The International Energy Agency yesterday predicted world energy demand will rise 1.6 percent per year on average between 2006 and 2030 and called for massive investment in energy infrastructure to prevent a supply squeeze.
The IEA's base scenario for energy demand has fallen due to the global economic slowdown and higher oil prices, but the agency stressed that a delay in spending on new projects due to the credit crisis could lead to a "supply crunch that could choke economic recovery".
The IEA expects demand for oil to rise from 85 million barrels per day currently to 106 million barrels per day in 2030 - 10 million barrels per day less than projected last year.
The agency said that these trends call for energy supply investment of $26.3 trillion to 2030, or more than $1 trillion a year, but it noted that tight credit conditions could delay spending.
"While the situation facing the world is critical, it is vital we keep our eye on the medium to long term target of a sustainable energy future," Nobuo Tanaka, the Paris-based agency's executive director, told reporters at the release of its annual World Energy Outlook report in London.
The Organization of the Petroleum Exporting Countries, which pumps around 40 percent of the world's oil, cut output by 1.5 million barrels per day from Nov 1 to counter a recent fall in the price of crude from a high of $147 in July to under $59 yesterday.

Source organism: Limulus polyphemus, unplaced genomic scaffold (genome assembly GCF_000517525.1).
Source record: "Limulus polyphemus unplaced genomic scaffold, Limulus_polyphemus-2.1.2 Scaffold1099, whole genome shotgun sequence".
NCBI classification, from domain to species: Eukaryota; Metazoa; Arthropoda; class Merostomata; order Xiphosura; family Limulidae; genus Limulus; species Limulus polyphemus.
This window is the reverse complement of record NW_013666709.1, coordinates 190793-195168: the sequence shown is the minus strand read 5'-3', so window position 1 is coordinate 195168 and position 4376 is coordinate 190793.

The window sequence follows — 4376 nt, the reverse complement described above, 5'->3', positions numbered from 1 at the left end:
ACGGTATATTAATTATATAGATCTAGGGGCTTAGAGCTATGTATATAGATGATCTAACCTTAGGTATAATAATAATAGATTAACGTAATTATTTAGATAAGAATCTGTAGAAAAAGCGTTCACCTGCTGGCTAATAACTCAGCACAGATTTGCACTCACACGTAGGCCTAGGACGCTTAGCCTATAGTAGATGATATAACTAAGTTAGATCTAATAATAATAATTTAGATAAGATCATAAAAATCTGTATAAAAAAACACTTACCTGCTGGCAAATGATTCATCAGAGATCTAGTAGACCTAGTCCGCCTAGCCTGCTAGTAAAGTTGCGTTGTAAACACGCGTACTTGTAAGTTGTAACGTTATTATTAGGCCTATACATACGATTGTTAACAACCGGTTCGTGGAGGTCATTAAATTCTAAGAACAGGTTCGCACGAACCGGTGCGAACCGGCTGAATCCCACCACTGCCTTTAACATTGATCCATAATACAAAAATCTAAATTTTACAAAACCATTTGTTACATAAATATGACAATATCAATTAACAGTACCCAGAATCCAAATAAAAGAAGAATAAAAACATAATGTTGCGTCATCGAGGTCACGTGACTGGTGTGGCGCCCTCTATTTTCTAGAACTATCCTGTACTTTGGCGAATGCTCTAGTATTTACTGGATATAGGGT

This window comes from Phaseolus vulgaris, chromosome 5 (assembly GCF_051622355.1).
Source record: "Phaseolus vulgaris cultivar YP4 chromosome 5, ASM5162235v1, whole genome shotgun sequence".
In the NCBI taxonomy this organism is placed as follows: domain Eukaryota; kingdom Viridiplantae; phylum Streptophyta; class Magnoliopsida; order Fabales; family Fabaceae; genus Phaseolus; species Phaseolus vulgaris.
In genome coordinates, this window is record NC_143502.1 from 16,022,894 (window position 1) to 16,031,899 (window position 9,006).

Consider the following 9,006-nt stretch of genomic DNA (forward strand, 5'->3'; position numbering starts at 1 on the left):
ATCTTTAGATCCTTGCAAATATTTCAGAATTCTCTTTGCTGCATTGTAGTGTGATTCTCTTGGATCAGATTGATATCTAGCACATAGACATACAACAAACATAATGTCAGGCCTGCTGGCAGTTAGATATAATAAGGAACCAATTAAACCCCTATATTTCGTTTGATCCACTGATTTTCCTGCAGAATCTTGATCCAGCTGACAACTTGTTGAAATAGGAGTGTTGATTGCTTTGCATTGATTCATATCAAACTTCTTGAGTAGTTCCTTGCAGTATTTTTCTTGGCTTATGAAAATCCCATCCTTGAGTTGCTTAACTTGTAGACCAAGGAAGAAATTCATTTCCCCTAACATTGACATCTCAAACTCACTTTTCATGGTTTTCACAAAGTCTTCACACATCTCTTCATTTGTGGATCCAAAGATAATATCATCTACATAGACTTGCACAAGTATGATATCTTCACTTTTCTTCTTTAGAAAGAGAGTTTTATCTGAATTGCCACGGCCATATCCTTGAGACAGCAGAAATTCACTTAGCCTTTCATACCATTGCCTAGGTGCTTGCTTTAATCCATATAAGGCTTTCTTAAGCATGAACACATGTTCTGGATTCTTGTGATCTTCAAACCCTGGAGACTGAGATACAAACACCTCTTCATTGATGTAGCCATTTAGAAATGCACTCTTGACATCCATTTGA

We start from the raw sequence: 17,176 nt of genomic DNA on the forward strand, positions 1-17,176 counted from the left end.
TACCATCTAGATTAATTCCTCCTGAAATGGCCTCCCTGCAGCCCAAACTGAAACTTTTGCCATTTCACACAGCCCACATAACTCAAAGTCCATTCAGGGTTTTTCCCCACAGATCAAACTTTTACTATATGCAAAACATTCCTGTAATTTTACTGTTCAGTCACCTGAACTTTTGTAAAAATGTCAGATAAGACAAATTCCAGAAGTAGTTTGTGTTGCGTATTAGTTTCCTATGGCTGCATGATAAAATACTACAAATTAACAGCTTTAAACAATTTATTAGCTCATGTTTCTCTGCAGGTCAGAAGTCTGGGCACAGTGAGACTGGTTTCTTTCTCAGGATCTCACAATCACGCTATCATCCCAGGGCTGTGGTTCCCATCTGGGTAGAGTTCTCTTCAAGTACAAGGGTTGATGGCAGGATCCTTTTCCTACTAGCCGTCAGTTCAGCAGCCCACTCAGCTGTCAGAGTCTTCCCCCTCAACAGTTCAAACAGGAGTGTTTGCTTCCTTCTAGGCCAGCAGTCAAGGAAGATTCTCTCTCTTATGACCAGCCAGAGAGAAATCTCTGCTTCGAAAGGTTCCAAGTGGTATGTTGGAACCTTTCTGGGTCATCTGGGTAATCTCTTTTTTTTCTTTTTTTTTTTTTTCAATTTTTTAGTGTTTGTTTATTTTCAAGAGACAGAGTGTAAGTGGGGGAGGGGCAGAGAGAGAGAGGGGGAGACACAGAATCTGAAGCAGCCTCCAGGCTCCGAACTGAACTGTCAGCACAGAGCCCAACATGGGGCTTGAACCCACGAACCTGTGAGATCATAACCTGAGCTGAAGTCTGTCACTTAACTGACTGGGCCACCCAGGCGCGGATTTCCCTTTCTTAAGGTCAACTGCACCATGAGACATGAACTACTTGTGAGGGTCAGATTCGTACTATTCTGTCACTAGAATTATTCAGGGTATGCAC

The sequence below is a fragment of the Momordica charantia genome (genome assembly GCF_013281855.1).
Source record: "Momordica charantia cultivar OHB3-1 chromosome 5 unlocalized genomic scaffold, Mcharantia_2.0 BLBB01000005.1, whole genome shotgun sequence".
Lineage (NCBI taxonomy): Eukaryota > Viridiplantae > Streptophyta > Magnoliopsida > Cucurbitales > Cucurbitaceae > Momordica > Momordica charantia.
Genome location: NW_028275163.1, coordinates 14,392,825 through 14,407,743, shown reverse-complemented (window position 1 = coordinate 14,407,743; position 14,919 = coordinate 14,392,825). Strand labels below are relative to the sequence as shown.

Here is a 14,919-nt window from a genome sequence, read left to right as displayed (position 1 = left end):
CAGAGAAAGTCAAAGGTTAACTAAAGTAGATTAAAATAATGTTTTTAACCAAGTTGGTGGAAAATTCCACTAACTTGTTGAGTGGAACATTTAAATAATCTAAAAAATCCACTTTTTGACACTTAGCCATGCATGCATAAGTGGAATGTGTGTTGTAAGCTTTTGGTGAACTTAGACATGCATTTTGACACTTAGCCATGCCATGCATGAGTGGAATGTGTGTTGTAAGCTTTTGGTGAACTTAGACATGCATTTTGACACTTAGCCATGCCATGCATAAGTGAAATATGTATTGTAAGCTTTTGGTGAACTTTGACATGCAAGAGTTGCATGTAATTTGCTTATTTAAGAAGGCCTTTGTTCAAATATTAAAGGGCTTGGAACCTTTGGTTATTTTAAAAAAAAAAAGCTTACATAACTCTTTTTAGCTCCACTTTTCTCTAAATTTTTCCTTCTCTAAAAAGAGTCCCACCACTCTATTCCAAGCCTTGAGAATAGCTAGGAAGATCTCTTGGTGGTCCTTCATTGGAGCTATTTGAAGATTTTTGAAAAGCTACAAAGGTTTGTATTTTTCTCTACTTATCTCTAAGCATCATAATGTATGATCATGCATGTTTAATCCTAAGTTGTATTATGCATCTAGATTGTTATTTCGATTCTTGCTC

OPEC has also warned that crucial downstream investment - in refining and distribution - will be curtailed if the oil price is not maintained at a reasonable level.
The IEA has nearly doubled its forecast for the price of oil over the next twenty years, because of rising demand in the developing world as well as surging costs of production as oil needs to be sourced from more expensive offshore fields and state-run companies.
It hiked its forecast for the price of a barrel of oil in 2030 to just over US$200 in nominal terms, compared to its forecast last year of US$108 a barrel. Measured in constant dollars, it pegs oil at US$120 a barrel in 2030, up from last year's forecast of US$62.
Over 2008 to 2015, it predicts the price to average $100.
Tanaka said that "while market imbalances will feed instability, the era of cheap oil is over."
Fatih Birol, the IEA's chief economist, warned that even if growth in oil demand remained static in the years to 2030, production would need to increase by 45 million barrels per day, "which means bringing four new Saudi Arabia's on stream".
(China Daily 11/13/2008 page17)